Hackney is London’s most liveable borough, making it an ideal home for the pop-ups, start-ups and hipster hang-outs that have sprung up here in recent years. An area rich in history and community spirit, there are plenty of things to see and do in Hackney, from diving in a local lido to browsing a quaint bookshop.
Take a break from city life in the heart of Hackney at the City Farm, where you can pet goats, feed chickens and feel all warm-hearted over baby lambs. Sure, it’s mostly for kids, but it also has adult pottery classes, woodcraft classes and organic allotment projects for those with green thumbs.
There’s a museum for everything in London, and the Geffrye is proof. This marvellous institution explores the history of Britain’s domestic interiors. Located in a gorgeous Grade I-listed building, you’ll feel like a time traveller as you wander through 11 period rooms from the 1600s to the present day. Please note that the Geffrye is closed for redevelopment until spring 2020.
Luckily for the warm-blooded among us, London Fields Lido is a heated Olympic-size swimming pool, making it perfect for a dip year-round. Make a day of it in the summer, and enjoy the café and sunbathing facilities on the sundeck.
A firm favourite with locals, Broadway Market is a proper London food market – and more affordable than Borough Market. Here, you can shop for fresh fruit and vegetables that rival the supermarkets not only on price but also taste and colour. You can also enjoy delicious cooked food from around the world and browse for some bargain vintage clothes.
Once a giant of the film industry – producing such melodramas as Fanny by Gaslight (1944) and Caravan (1946) – Gainsborough Studios has long since been demolished and turned into a block of flats. A blue plaque commemorates its historical origins, as well as a Hitchcock sculpture.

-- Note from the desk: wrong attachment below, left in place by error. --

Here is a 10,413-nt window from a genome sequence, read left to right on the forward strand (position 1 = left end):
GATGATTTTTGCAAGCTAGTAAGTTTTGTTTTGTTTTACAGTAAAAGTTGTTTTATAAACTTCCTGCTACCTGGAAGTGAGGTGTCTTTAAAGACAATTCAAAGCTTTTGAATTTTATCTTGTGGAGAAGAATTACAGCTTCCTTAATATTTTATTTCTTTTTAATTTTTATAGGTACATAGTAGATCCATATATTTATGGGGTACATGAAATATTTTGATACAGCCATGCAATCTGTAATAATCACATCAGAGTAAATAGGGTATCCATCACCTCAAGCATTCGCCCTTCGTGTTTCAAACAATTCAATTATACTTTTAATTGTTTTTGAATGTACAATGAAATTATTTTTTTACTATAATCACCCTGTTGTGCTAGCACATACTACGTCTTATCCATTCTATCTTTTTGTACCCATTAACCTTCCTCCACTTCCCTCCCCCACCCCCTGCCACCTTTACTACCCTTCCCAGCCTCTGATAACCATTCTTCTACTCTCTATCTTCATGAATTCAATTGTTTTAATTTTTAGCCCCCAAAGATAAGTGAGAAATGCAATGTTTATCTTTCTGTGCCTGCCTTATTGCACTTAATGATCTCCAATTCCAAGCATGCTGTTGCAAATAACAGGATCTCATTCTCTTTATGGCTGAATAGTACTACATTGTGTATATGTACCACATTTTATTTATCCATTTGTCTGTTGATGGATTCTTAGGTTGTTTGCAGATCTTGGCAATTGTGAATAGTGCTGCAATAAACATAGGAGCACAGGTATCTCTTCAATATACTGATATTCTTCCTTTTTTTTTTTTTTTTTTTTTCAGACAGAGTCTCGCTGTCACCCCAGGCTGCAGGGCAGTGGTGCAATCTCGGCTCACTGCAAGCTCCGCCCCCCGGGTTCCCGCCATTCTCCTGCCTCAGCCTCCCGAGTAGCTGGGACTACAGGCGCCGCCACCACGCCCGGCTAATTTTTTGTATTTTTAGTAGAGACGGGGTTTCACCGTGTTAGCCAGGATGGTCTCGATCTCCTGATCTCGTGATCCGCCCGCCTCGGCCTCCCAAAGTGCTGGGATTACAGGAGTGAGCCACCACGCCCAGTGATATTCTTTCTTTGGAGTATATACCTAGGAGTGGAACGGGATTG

From film history to TV legend, Fassett Square is largely unremarkable save for the fact that it is the model for popular soap opera East Enders’ fictional ‘Albert Square’. It is a perfect place to indulge your small-screen fantasies of being a Mitchell brother or walking down to the Queen Vic for a pint.
Commemorated by a small blue plaque, Nevill Road is the site of the first bomb to be dropped on London during World War I. It’s well worth a look for those interested in British history and an interesting fact to know if you ever end up in this part of London with friends.
Housed in a Grade II-listed building, Rio Cinema on Kingsland Road showcases a great collection of classics, new releases and foreign flicks. Dating back over 100 years, this place boasts 1930s Art Deco furnishings. Alongside watching films, you can enjoy comedy, cabaret and live music in the main auditorium.
Hackney Empire is a 1900s music hall turned modern theatre. Boards that were once trodden by Charlie Chaplin now host comedy nights with the likes of John Cleese and Jennifer Saunders, as well as great updated youth productions of classics such as Macbeth and even operas.
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Located on the canal end of Broadway Market, the vibrant and independent Broadway Bookshop is an Aladdin’s cave for bookworms looking to get their hands on old classics and bestsellers alike. The shop specialises in fiction but also has a beautiful travel section, largely focused on books dealing with the local history of London. It’s a real find for those who want to learn more about Hackney and the city.